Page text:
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Patient selection, technique critical to phakic IOL success


Phakic IOLs can provide accurate and stable correction of myopia, but their potential to result in serious complications remains a cause for concern. Care in selecting appropriate candidates and the implantation procedure are critical to optimize the risk:benefit ratio.

Key Points

Milan-Phakic IOLs available in the United States for the treatment of myopia can provide excellent vision outcomes, but careful attention to patient selection, a thorough preoperative exam, and meticulous surgery are critical for optimizing safety, said Lucio Buratto, MD.

"Results have been favorable with both the posterior chamber implantable contact lens (Visian ICL, STAAR Surgical) and the iris-fixated phakic IOLs (Verisyse, Advanced Medical Optics) in the multicenter FDA studies," said Dr. Buratto, director of Centro Ambrosiano di Microchirurgia Oculare, Milan, Italy. "However, the rates of complications, including glaucoma, cataract formation, endothelial cell loss, and retinal detachment, are still potentially too high for a procedure being performed in a healthy eye.

"Nevertheless, refractive surgery with phakic IOLs has a positive future because surgeons can reduce those risks if they take care in selecting patients and performing the surgery and if the manufacturers work to improve the quality of the implants further," he said.

The "right" eye for phakic IOL implantation is defined by a set of anatomic characteristics. Endothelial cell count should exceed 2,000 cells/mm2 , and the anterior chamber depth, measured from the endothelium to the crystalline lens, should exceed 2.8 mm. In addition, the angle width should be larger than 30°.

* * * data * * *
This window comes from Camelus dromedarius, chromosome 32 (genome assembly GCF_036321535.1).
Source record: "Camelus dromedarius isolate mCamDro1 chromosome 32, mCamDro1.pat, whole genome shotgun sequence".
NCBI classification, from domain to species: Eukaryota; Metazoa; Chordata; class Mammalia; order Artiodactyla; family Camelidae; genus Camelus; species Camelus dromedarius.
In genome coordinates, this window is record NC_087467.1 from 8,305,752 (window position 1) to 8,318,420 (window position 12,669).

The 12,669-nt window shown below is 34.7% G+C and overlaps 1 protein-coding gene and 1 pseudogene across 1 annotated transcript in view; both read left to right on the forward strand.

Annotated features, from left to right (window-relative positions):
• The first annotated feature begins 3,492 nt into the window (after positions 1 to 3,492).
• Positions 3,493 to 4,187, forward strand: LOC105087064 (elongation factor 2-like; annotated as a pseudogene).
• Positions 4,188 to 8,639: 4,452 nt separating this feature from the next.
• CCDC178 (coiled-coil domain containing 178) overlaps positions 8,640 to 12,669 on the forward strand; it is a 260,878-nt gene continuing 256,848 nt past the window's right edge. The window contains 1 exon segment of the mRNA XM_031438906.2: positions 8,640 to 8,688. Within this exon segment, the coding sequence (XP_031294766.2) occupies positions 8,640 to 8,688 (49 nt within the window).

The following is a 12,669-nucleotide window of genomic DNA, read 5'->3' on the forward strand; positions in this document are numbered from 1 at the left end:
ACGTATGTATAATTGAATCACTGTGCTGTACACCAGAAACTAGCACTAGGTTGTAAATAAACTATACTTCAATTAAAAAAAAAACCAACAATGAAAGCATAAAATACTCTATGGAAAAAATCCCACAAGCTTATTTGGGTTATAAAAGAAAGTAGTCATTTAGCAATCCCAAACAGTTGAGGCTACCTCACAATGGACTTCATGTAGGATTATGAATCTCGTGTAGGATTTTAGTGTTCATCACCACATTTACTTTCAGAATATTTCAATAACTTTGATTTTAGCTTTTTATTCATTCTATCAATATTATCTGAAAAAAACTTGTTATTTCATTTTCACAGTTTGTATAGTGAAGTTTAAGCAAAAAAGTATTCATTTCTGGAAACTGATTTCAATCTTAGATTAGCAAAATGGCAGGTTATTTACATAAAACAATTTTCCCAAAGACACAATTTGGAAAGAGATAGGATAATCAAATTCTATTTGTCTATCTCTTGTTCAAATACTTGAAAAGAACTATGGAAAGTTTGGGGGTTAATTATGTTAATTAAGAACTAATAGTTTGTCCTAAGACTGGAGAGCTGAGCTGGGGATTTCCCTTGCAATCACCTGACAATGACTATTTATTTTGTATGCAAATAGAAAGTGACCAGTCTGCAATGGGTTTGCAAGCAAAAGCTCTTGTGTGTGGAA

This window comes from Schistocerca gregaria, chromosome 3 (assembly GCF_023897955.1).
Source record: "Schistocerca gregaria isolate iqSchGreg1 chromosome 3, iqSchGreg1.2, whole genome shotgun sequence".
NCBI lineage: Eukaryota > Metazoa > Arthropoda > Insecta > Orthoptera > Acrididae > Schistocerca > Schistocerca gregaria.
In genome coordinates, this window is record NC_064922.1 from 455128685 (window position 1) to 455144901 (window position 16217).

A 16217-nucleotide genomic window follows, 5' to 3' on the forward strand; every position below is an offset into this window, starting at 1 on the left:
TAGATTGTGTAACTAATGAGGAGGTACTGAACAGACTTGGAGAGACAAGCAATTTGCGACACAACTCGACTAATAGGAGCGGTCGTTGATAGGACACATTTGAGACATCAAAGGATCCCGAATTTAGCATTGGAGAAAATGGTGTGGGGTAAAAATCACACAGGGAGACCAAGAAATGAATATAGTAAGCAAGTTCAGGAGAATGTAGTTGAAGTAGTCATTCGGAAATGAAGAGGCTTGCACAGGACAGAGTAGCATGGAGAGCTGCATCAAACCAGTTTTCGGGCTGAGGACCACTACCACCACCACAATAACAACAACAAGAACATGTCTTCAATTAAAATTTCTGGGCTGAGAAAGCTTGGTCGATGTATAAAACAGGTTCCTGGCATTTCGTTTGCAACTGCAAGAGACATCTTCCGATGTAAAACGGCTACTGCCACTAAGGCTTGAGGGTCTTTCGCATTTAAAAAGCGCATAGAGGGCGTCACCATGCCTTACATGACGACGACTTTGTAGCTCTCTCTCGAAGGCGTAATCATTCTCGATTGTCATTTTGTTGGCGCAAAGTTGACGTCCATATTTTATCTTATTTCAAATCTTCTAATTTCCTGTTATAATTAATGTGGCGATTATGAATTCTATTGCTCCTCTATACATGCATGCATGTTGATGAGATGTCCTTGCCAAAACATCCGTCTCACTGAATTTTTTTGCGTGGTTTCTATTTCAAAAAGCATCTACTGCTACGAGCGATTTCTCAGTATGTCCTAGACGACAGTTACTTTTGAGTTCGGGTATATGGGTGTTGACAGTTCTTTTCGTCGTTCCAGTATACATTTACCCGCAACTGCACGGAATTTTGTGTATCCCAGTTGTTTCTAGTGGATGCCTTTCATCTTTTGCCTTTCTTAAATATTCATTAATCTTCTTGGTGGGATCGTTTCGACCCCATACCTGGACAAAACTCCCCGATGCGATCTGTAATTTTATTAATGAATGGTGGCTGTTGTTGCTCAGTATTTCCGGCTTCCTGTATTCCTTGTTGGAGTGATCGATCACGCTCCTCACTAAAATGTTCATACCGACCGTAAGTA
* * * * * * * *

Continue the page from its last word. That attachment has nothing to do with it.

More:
The preoperative evaluation should include traditional metrics but also should incorporate more sophisticated imaging technology that can provide accurate information for selecting appropriate patients and correct IOL size. Options include anterior chamber optical coherence tomography (Visante, Carl Zeiss Meditec), very high-frequency digital ultrasound (Artemis 2, UltraLink LLC), or the Scheimpflug photography-based anterior segment imaging technology (Pentacam, Oculus).

"Those devices can provide measurements that include anterior chamber depth, angle width, the white-to-white measurement, the sulcus-to-sulcus distance, and pupillary diameter-all of which are critical for deciding whether or not to implant a phakic IOL and for choosing the correct one," Dr. Buratto said.

The imaging technologies also are useful for postoperative evaluation because they allow the surgeon to determine the exact intraocular position of the IOL; its relationship to other structures in the eye, including the crystalline lens, the iris, and the endothelium; and the patency of the full-thickness iridectomy that must be performed to prevent pupillary block.

Surgical elements

In addition to performing a good iridectomy, important surgical elements include avoiding contact with the crystalline lens during phakic IOL implantation and thorough, careful removal of the viscoelastic after surgery.

Attention to IOL sizing also is critical when implanting the ICL.

"If the ICL is too short, it can decenter and come into contact intermittently with the crystalline lens, leading to anterior capsular cataract formation. If it is too long, it can vault excessively, leading to chronic iris chafing, pigmentary dispersion, and possibly angle-closure glaucoma," Dr. Buratto said.

When implanting the iris-fixated phakic IOL, surgeons must pay special attention to centration as well as to correct enclavation and careful iris manipulation.

"With this lens, one size fits all," Dr. Buratto said. "However, there remain risks of potential disenclavation consequent to poor enclavation at the time of surgery or iris local atrophy in the long term and risk of intermittent endothelial contact."

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